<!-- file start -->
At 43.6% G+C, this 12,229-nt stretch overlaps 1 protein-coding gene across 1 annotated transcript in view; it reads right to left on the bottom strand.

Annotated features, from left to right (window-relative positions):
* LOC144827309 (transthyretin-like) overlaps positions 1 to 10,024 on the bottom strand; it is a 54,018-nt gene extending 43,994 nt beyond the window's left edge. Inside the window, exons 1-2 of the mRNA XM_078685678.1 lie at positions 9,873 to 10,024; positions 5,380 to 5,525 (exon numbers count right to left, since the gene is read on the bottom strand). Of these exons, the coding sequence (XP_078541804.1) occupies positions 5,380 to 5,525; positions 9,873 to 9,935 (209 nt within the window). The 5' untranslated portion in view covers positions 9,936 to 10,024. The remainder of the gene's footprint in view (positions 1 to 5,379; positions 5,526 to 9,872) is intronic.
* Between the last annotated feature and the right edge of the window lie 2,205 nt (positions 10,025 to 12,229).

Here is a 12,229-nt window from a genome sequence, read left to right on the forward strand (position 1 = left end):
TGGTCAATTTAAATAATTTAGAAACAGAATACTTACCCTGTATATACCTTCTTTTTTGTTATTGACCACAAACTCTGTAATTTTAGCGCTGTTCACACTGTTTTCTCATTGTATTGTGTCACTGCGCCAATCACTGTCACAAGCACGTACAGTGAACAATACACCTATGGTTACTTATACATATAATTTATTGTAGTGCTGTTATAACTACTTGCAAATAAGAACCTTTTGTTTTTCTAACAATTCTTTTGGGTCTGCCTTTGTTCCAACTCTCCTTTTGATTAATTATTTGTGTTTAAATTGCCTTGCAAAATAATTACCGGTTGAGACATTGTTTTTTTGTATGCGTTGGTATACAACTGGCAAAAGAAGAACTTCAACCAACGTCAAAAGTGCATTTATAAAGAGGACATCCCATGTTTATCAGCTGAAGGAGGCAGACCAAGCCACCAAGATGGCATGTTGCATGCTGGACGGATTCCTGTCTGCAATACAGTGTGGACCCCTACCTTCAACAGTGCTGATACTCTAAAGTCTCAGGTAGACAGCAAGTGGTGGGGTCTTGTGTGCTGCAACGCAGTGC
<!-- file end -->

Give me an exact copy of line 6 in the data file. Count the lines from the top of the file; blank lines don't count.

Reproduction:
TGGTCAATTTAAATAATTTAGAAACAGAATACTTACCCTGTATATACCTTCTTTTTTGTTATTGACCACAAACTCTGTAATTTTAGCGCTGTTCACACTGTTTTCTCATTGTATTGTGTCACTGCGCCAATCACTGTCACAAGCACGTACAGTGAACAATACACCTATGGTTACTTATACATATAATTTATTGTAGTGCTGTTATAACTACTTGCAAATAAGAACCTTTTGTTTTTCTAACAATTCTTTTGGGTCTGCCTTTGTTCCAACTCTCCTTTTGATTAATTATTTGTGTTTAAATTGCCTTGCAAAATAATTACCGGTTGAGACATTGTTTTTTTGTATGCGTTGGTATACAACTGGCAAAAGAAGAACTTCAACCAACGTCAAAAGTGCATTTATAAAGAGGACATCCCATGTTTATCAGCTGAAGGAGGCAGACCAAGCCACCAAGATGGCATGTTGCATGCTGGACGGATTCCTGTCTGCAATACAGTGTGGACCCCTACCTTCAACAGTGCTGATACTCTAAAGTCTCAGGTAGACAGCAAGTGGTGGGGTCTTGTGTGCTGCAACGCAGTGC